Six months ago I wrote about the marketing coup orthopedics maker Össur scored when Oscar Pistorius became the first double amputee to compete in the Olympics on a pair of the company's Flex-Foot Cheetah prosthetic legs. As a member of Team Össur, a group of elite international athletes who use Össur's products and serve as spokespeople for the company, Pistorius was a star of Össur's marketing efforts.
At the time, Össur CEO Jon Sigurdsson told me that though the publicity the company enjoyed from Pistorius's appearances this summer in both the Olympic and Paralympic Games didn't directly increase sales, it did help boost the company's image. “We cannot use this to sell more products in the short term, but it is very good for the company in the long term,” he said.
But today Össur got a taste of the unintended consequences of celebrity endorsements. Pistorius has been charged with murder in the shooting death of his girlfriend, model Reeva Steenkamp. The company issued the following statement on its Web site in response to the news:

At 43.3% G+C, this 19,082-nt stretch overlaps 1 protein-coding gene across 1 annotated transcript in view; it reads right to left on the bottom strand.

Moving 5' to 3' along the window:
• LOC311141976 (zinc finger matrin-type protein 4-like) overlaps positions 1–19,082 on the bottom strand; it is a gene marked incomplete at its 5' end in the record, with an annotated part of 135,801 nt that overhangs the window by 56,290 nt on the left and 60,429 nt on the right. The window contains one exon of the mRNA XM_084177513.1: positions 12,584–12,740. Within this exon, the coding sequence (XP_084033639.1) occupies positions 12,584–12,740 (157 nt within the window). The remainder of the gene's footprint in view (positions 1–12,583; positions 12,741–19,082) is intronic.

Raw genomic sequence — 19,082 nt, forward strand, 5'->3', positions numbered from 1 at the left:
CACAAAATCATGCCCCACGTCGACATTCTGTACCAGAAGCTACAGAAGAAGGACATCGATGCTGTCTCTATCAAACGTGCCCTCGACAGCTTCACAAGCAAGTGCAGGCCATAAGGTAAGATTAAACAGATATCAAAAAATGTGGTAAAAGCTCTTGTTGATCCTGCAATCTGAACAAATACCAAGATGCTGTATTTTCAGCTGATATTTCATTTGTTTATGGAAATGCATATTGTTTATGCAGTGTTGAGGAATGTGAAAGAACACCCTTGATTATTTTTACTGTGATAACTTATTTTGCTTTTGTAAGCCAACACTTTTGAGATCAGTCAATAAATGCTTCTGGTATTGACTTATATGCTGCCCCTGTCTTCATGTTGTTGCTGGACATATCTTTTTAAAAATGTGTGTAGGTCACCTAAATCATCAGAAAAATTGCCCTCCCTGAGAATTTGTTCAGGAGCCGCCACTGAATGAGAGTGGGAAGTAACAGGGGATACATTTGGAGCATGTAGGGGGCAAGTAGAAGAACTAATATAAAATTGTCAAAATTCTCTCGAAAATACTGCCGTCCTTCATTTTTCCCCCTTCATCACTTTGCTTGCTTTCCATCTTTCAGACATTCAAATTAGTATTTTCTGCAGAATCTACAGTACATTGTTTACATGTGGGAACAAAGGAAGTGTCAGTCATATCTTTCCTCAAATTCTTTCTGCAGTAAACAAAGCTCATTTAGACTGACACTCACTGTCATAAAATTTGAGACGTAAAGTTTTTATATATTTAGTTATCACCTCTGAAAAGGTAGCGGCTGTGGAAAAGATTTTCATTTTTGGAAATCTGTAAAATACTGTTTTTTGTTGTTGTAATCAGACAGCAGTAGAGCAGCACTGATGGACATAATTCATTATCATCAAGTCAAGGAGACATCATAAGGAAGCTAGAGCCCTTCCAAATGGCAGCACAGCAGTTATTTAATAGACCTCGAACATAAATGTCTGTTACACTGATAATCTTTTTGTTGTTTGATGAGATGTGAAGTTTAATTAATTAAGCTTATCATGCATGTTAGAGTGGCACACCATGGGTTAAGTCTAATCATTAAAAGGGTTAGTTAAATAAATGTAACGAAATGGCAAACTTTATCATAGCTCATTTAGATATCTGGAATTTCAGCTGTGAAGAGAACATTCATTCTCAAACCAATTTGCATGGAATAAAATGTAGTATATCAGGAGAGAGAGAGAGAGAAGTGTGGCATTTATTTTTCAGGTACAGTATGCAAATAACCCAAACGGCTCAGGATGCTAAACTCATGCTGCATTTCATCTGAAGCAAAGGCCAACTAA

Regarding the news of a tragic shooting accident involving athlete Oscar Pistorius in South Africa this morning, Össur would like to offer sincere condolences to the family of the deceased, Reeva Steenkamp. As we await the outcome of the police investigation, our thoughts are with all affected parties during this difficult time."
Pistorius's troubles are unlikely to hurt the company's sales, just as his successes likely did not result in a rush to buy its products. As Siggurdsson told me this summer, consumers only buy Össur's products if they have to, and even then, reimbursement and the opinions of healthcare providers play a bigger part in the decision of which type of prosthetic to buy than the fact that a celebrity uses the same product.
Today’s events are just another example of how hitching your company’s marketing wagon to a celebrity’s star can be a liability, as other companies (including Nike, which ran an unfortunate ad likening Pistorius to “a bullet in the chamber”) have discovered.
Jamie Hartford is the managing editor of MD+DI.